The Rise of the Floating Vanities
As a bathroom design element, floating vanities are certainly having their time in the sun. Wall mounted and suspended above floor level, they can have a significant impact in both small and large bathrooms by adding a sense of space.
With this style of vanity it is better if the plumbing components go into the wall as opposed to down to the floor, although some embrace exposed drainage pipes as part of an overall look. Unless exposed or hidden inside the wall behind the vanity, necessary waterworks will always restrict the amount of storage you have in the cabinet or skirt underneath the basin.
When there are so many options available where do you start to decide on a style that suits your unique preferences and requirements? Perhaps with this brief intro…
Focus on the floor
The more floor space you can see in a room the larger it will feel, and because a floating vanity is attached to the wall, floor designs don’t have to end at the base of the cabinet. This is a huge advantage if you are making the floor a focal point in the room, are installing radiant floor heating or want to make cleaning the bathroom easier.
Storage is just as important in the bathroom as it is in any other room of the house, and when a floating vanity comes into play it’s fair to question its ability to provide storage options rather than take them away. Try drawers underneath your vanity top with a shelf lower down to pack in more storage without bulking out with solid cabinetry. The shelf can hold storage baskets or towels so everything you need is visible and within reach.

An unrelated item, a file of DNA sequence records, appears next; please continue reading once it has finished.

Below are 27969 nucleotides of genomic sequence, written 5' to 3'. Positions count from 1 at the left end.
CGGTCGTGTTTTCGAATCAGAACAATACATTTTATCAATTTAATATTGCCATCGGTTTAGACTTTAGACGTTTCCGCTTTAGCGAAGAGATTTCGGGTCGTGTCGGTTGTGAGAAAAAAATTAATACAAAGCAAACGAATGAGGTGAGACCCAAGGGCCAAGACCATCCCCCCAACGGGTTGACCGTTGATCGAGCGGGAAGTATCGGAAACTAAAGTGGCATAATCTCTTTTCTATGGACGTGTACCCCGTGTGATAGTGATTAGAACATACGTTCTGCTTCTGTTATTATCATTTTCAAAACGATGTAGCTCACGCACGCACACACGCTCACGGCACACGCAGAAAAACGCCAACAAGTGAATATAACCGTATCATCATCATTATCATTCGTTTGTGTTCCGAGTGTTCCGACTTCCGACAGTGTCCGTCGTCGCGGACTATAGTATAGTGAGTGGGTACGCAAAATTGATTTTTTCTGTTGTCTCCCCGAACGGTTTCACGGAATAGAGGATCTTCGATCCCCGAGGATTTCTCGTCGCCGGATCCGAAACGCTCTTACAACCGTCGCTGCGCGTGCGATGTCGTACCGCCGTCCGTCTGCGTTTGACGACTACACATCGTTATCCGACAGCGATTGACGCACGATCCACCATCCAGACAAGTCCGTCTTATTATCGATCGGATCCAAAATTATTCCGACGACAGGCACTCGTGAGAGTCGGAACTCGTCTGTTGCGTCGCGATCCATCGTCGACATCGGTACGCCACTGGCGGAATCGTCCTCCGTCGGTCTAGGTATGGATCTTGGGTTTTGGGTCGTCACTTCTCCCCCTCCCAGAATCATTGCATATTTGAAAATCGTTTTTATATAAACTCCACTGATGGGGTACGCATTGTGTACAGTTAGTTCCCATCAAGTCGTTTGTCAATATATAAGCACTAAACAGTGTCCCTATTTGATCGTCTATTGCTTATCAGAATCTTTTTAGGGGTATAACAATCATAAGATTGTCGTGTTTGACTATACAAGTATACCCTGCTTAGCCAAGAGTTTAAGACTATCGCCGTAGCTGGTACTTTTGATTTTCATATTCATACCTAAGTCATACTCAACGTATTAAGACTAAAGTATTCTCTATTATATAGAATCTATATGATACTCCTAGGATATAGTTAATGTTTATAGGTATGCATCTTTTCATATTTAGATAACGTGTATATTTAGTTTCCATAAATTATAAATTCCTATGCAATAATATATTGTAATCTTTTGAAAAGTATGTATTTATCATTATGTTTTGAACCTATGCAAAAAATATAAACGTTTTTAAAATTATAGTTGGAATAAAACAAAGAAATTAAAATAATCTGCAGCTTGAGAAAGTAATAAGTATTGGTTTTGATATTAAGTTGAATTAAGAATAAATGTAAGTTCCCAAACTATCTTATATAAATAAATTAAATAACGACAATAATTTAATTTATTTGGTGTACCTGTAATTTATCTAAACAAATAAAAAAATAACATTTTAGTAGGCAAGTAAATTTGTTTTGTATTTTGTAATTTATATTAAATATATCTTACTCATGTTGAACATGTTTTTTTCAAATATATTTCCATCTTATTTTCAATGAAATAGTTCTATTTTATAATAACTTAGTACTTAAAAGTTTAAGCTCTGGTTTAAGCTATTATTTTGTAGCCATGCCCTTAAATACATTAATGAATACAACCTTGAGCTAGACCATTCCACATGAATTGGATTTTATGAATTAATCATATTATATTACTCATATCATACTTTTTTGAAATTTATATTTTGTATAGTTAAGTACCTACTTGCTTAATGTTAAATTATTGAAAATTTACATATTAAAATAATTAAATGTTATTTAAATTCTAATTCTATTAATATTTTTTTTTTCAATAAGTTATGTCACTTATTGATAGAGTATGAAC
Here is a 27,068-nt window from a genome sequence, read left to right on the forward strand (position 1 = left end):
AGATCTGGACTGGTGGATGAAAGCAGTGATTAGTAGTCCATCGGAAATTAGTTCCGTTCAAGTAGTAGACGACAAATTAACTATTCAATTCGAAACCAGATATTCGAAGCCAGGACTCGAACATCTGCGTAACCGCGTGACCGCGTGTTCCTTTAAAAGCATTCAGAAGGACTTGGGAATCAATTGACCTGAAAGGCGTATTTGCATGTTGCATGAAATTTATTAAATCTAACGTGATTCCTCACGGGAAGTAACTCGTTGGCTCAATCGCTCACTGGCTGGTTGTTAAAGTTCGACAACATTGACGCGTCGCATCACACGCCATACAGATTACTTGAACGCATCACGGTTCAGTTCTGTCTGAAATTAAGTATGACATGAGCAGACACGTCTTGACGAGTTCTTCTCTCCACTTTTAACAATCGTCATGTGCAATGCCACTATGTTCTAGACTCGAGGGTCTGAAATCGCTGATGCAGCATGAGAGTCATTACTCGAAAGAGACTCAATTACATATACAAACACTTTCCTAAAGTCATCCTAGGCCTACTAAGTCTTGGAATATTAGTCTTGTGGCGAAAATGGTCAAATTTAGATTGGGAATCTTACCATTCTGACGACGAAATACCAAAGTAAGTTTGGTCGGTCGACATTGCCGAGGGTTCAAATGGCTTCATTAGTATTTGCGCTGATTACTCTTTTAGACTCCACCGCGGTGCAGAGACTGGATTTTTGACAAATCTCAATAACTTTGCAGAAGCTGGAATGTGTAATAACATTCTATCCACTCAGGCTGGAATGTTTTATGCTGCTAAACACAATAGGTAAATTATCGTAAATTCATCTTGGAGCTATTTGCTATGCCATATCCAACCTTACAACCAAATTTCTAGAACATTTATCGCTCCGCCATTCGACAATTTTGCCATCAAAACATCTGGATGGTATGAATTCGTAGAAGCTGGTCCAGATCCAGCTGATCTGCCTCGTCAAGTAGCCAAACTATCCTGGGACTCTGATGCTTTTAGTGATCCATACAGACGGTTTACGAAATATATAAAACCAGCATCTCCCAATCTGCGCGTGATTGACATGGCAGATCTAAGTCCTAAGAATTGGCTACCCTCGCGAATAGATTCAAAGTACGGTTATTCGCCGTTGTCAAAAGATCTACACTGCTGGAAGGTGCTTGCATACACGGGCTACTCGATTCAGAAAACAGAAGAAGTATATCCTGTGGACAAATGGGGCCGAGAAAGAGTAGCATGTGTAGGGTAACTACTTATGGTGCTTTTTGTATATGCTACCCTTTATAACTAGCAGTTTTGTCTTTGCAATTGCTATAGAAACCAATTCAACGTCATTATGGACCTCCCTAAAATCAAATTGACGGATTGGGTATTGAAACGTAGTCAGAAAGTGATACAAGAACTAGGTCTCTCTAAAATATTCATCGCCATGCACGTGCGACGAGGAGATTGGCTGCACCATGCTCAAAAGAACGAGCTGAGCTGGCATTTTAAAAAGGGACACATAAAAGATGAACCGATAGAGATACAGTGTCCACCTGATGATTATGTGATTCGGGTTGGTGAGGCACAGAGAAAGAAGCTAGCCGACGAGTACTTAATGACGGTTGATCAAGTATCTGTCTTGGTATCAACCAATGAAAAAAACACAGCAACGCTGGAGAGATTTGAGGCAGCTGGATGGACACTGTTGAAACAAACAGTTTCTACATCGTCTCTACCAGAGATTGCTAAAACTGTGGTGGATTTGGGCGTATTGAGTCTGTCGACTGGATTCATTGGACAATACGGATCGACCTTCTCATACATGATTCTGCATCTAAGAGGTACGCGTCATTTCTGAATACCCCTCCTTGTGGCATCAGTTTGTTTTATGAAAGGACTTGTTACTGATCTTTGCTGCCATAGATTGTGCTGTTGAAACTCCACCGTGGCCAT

Half and Half
If you have a family or controlling mess is a challenge, then a full-width open shelf might not be for you – in which case a mix of open and closed storage might work better.
Cute and Curvy
Curved corners on a floating vanity can be great in smaller spaces, since they protrude that little bit less into the area around them.
Over the edge
A semi-recessed basin spilling over the front of a floating vanity adds an extra sense of spaciousness; however, you lose storage opportunities directly underneath and usually put the bottle trap on display.
If you don’t have a solid enough wall upon which to anchor a floating vanity you can still gain the airy feel by using thin legs for additional support.
An all-in-one basin-meets-vanity-shelf works best in bathrooms where there is storage elsewhere, so the extended surface is purely aesthetic. With a towel rail, this style is great for a guest bathroom.
These are just a few of the different types of floating vanity, so before deciding on which one is right for you, ensure you have fully considered what you need it to achieve, but if done well, the sky is the limit.
For more bathroom trends, design ideas and advice, or any other renovating projects you have coming up, make sure you visit the Auckland Home Show, 5 – 9 September 2018 at ASB Showgrounds, Greenlane, to get free expert advice and design guidance from more than 500 leading industry experts and suppliers. See www.aucklandhomeshow.co.nz for more info!